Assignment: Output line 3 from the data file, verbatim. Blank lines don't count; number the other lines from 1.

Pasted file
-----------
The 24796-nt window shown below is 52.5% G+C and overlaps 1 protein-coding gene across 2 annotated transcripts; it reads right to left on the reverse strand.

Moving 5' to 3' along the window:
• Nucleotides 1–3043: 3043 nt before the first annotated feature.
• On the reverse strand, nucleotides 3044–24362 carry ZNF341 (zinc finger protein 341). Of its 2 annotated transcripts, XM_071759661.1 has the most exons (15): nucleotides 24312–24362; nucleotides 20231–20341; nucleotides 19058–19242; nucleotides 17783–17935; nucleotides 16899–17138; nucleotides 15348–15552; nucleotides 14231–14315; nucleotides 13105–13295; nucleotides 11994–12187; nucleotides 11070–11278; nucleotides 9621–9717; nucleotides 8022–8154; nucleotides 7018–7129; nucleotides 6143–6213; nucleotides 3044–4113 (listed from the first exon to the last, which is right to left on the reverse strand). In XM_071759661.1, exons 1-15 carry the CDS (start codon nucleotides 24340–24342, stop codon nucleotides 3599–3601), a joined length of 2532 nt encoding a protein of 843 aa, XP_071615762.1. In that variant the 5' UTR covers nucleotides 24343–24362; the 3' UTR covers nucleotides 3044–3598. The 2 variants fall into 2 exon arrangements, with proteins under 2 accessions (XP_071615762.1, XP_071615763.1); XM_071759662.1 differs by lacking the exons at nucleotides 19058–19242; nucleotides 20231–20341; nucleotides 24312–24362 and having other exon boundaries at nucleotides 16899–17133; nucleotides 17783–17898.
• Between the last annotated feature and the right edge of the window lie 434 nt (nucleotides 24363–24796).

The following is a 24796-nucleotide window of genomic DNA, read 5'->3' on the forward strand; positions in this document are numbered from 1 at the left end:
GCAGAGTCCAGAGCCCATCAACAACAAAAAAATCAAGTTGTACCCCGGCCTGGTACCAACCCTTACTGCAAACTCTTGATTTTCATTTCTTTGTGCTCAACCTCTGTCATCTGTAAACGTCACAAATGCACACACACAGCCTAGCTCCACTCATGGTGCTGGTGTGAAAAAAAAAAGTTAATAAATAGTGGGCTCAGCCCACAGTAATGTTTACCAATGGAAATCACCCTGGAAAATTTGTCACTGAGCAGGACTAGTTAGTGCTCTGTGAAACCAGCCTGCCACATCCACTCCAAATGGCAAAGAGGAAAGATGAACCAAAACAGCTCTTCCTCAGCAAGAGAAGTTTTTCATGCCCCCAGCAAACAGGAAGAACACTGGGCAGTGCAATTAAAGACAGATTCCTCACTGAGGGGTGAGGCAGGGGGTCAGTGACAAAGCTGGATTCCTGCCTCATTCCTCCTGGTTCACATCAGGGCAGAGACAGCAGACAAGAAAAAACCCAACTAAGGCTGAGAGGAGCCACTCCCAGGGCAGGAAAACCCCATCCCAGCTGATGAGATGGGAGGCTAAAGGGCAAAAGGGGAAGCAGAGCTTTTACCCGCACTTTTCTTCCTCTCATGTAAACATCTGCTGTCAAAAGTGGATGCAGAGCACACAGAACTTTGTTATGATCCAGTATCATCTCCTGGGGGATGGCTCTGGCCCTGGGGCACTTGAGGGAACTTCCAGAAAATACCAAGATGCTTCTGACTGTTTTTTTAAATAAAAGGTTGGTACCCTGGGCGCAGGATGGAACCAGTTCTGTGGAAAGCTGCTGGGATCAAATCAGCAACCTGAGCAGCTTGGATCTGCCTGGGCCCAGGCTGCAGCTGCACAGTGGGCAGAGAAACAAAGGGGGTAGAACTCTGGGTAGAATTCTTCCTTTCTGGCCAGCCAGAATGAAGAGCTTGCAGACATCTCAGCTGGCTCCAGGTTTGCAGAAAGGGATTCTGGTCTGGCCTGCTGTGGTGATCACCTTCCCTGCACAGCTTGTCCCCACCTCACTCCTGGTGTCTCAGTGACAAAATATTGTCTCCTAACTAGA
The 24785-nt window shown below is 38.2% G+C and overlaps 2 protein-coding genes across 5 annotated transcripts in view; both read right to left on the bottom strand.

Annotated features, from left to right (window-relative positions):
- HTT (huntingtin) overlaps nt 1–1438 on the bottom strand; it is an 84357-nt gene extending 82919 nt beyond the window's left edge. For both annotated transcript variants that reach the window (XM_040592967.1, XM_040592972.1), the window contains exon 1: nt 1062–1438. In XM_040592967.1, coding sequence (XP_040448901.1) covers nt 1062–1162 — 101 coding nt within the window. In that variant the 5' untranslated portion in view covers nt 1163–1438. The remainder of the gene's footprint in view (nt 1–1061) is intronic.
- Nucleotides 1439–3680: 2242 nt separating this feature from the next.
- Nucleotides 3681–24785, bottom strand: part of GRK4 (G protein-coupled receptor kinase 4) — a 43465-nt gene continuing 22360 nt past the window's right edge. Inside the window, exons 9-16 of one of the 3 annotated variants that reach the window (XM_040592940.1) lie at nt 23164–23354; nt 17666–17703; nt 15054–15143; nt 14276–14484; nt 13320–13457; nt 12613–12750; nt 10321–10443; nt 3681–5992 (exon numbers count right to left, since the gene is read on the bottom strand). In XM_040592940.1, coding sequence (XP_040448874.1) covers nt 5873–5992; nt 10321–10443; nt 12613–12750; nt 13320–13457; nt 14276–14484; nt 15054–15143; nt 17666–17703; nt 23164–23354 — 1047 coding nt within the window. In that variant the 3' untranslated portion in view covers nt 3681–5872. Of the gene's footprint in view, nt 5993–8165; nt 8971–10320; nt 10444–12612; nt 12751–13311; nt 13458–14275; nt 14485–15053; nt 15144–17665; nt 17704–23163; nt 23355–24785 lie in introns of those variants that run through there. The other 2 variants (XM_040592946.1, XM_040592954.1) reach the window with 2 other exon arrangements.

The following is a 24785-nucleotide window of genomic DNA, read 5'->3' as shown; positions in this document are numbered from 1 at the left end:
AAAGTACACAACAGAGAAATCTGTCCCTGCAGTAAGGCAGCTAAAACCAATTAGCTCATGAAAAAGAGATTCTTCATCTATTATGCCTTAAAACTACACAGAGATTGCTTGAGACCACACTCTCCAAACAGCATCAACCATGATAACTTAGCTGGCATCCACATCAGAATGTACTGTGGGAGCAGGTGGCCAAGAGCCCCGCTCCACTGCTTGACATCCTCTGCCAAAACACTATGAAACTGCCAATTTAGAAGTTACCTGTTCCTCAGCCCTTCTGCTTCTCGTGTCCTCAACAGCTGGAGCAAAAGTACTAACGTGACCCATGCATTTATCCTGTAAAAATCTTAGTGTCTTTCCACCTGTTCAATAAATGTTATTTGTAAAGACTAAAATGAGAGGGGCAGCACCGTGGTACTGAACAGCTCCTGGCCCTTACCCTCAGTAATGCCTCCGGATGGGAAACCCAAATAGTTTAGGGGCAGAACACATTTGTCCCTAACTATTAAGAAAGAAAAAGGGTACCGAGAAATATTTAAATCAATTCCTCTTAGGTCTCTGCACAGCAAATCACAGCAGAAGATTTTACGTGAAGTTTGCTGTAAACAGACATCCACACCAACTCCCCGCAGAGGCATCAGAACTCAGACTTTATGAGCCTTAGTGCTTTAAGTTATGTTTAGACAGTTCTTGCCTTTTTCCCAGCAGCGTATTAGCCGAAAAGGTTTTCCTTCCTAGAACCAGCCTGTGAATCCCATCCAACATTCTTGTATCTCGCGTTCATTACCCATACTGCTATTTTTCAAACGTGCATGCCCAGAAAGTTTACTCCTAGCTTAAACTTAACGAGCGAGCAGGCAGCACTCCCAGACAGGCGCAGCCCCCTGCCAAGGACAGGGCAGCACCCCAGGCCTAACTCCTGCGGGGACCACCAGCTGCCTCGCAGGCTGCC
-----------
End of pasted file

• Nucleotides 1–3043: 3043 nt before the first annotated feature.